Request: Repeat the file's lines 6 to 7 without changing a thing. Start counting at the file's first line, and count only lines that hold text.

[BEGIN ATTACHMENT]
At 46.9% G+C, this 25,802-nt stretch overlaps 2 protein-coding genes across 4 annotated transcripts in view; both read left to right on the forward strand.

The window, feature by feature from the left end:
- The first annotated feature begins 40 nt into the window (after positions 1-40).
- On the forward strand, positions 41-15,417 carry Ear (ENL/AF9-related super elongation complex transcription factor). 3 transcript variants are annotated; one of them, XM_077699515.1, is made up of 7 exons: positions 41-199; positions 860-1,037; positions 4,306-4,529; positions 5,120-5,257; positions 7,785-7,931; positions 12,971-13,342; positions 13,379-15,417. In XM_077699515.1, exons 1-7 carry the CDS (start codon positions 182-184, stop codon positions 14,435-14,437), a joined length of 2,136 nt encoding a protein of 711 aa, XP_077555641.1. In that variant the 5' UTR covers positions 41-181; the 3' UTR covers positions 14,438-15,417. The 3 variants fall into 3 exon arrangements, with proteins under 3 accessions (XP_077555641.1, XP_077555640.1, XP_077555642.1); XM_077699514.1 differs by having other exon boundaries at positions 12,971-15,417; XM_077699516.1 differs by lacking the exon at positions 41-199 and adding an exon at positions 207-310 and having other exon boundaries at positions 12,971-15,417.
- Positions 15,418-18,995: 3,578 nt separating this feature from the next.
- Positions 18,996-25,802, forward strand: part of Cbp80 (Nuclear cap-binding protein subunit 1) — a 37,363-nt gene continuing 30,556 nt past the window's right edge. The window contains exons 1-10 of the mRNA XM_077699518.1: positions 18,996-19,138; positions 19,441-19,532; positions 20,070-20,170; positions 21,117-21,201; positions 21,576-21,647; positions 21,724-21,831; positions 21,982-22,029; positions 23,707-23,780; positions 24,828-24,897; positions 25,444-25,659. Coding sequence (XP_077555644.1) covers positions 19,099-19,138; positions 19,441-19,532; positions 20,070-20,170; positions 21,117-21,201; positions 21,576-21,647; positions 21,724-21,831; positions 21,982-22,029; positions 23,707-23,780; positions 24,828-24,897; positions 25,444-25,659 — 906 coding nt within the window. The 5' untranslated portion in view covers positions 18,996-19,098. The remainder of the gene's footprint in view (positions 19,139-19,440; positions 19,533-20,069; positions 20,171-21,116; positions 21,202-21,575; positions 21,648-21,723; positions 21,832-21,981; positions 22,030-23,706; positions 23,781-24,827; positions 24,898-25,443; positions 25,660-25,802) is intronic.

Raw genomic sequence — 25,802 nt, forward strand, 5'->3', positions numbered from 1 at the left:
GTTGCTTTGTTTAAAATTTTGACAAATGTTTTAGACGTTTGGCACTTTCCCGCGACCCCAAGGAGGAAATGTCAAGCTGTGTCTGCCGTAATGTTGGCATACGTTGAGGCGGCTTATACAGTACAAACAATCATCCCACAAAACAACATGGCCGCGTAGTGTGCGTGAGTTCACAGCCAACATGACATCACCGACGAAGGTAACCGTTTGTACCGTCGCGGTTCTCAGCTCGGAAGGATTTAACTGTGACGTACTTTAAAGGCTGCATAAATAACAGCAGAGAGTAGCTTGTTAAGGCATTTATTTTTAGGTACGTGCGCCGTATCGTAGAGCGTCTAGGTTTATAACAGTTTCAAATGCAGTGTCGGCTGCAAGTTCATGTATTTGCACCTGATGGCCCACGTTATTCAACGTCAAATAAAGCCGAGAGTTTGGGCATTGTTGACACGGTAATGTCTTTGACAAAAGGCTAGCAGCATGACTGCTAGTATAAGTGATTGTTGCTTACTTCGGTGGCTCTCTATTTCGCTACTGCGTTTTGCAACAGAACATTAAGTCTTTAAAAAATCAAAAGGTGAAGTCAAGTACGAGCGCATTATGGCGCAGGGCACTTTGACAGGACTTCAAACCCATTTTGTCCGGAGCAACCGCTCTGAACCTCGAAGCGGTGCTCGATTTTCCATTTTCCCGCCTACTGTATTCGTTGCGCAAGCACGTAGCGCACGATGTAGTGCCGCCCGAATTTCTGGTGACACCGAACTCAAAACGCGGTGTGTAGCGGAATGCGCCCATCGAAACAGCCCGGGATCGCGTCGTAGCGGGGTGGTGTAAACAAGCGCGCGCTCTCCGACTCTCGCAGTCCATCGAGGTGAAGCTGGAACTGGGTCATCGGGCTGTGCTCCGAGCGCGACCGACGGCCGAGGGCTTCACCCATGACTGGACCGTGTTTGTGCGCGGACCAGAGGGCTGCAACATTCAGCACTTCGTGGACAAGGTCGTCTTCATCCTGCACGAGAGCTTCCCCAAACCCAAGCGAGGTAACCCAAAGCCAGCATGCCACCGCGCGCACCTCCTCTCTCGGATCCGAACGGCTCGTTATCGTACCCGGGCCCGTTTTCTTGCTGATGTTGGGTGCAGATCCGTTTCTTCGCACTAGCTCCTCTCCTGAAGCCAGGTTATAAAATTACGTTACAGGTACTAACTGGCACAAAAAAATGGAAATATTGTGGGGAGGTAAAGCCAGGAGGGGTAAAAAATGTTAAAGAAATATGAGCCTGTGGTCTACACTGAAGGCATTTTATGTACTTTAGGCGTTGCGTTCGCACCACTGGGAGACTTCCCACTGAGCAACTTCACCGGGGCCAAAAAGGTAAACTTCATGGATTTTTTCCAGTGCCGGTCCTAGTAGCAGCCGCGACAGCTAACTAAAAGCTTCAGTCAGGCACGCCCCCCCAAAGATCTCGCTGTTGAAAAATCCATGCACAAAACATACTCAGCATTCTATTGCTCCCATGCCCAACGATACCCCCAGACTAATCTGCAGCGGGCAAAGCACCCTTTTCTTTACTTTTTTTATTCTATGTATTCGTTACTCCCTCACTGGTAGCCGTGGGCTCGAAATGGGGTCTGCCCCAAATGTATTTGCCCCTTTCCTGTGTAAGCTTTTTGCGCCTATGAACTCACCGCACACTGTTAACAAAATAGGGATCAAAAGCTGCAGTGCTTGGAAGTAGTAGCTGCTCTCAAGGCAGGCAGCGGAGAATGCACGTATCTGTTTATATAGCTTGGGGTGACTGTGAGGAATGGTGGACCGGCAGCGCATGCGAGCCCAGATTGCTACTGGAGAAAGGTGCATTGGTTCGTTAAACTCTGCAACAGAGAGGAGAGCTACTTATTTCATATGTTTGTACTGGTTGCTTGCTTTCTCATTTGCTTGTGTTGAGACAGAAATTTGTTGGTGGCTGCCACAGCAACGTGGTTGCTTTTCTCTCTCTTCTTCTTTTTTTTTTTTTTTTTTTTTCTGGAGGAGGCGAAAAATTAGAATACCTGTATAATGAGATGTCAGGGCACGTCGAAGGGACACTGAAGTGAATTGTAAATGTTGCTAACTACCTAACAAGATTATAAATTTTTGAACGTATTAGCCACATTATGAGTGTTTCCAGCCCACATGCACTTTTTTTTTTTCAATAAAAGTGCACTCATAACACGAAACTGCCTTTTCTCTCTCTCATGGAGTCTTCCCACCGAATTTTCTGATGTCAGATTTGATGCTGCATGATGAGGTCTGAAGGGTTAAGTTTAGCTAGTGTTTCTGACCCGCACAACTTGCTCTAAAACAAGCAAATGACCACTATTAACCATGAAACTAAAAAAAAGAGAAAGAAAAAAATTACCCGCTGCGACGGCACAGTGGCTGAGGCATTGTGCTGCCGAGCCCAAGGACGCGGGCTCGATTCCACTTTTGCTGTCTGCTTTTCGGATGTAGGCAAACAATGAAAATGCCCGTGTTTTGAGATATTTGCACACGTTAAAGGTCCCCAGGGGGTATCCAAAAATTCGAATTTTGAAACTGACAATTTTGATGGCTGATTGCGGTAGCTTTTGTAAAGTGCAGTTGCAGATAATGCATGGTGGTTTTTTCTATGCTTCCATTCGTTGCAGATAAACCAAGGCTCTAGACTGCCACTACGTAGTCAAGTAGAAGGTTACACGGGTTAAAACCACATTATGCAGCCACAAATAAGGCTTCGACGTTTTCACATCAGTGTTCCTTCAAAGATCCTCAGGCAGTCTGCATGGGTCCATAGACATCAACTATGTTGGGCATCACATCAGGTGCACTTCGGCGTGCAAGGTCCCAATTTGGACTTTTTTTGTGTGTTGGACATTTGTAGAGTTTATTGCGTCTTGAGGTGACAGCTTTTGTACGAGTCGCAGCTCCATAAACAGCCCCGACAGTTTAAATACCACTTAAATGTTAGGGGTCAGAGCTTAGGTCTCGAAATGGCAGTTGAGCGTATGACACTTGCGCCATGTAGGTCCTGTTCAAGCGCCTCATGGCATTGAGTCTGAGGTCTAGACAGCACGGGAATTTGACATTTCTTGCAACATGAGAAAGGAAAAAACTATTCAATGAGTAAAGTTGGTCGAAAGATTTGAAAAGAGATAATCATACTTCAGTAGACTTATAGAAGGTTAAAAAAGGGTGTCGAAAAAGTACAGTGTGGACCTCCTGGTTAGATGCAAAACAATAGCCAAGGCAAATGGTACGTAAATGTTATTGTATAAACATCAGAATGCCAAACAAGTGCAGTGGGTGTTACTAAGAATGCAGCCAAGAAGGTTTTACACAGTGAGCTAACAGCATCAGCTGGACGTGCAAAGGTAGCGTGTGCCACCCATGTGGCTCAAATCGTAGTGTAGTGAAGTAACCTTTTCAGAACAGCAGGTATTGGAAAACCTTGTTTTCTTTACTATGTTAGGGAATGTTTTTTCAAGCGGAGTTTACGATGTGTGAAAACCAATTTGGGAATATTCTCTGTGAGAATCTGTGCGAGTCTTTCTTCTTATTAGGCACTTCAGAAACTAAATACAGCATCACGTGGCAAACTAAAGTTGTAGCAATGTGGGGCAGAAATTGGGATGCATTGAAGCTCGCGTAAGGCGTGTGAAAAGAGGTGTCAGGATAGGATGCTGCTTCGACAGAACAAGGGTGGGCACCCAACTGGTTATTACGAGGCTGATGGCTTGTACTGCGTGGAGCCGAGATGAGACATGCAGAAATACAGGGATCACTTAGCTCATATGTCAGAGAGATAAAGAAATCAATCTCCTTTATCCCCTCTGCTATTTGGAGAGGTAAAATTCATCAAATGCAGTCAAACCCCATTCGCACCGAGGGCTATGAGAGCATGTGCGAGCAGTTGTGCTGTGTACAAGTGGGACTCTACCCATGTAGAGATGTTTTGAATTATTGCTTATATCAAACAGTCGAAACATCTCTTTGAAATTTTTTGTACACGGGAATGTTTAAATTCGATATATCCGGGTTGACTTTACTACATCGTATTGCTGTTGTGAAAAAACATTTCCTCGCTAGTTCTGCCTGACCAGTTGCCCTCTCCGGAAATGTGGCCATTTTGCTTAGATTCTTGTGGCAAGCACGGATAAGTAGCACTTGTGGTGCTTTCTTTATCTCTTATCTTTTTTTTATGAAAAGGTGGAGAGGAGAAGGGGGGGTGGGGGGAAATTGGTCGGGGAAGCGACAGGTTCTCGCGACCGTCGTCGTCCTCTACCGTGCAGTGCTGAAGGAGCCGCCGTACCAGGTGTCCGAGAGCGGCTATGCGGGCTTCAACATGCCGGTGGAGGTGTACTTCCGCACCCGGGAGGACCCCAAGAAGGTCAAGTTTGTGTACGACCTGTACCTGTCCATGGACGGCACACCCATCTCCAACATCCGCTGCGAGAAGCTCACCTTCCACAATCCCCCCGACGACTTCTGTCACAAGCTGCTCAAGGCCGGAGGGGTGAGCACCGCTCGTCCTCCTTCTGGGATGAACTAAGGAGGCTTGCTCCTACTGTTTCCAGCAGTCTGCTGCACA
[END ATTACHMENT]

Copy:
- Positions 18,996-25,802, forward strand: part of Cbp80 (Nuclear cap-binding protein subunit 1) — a 37,363-nt gene continuing 30,556 nt past the window's right edge. The window contains exons 1-10 of the mRNA XM_077699518.1: positions 18,996-19,138; positions 19,441-19,532; positions 20,070-20,170; positions 21,117-21,201; positions 21,576-21,647; positions 21,724-21,831; positions 21,982-22,029; positions 23,707-23,780; positions 24,828-24,897; positions 25,444-25,659. Coding sequence (XP_077555644.1) covers positions 19,099-19,138; positions 19,441-19,532; positions 20,070-20,170; positions 21,117-21,201; positions 21,576-21,647; positions 21,724-21,831; positions 21,982-22,029; positions 23,707-23,780; positions 24,828-24,897; positions 25,444-25,659 — 906 coding nt within the window. The 5' untranslated portion in view covers positions 18,996-19,098. The remainder of the gene's footprint in view (positions 19,139-19,440; positions 19,533-20,069; positions 20,171-21,116; positions 21,202-21,575; positions 21,648-21,723; positions 21,832-21,981; positions 22,030-23,706; positions 23,781-24,827; positions 24,898-25,443; positions 25,660-25,802) is intronic.

Raw genomic sequence — 25,802 nt, forward strand, 5'->3', positions numbered from 1 at the left: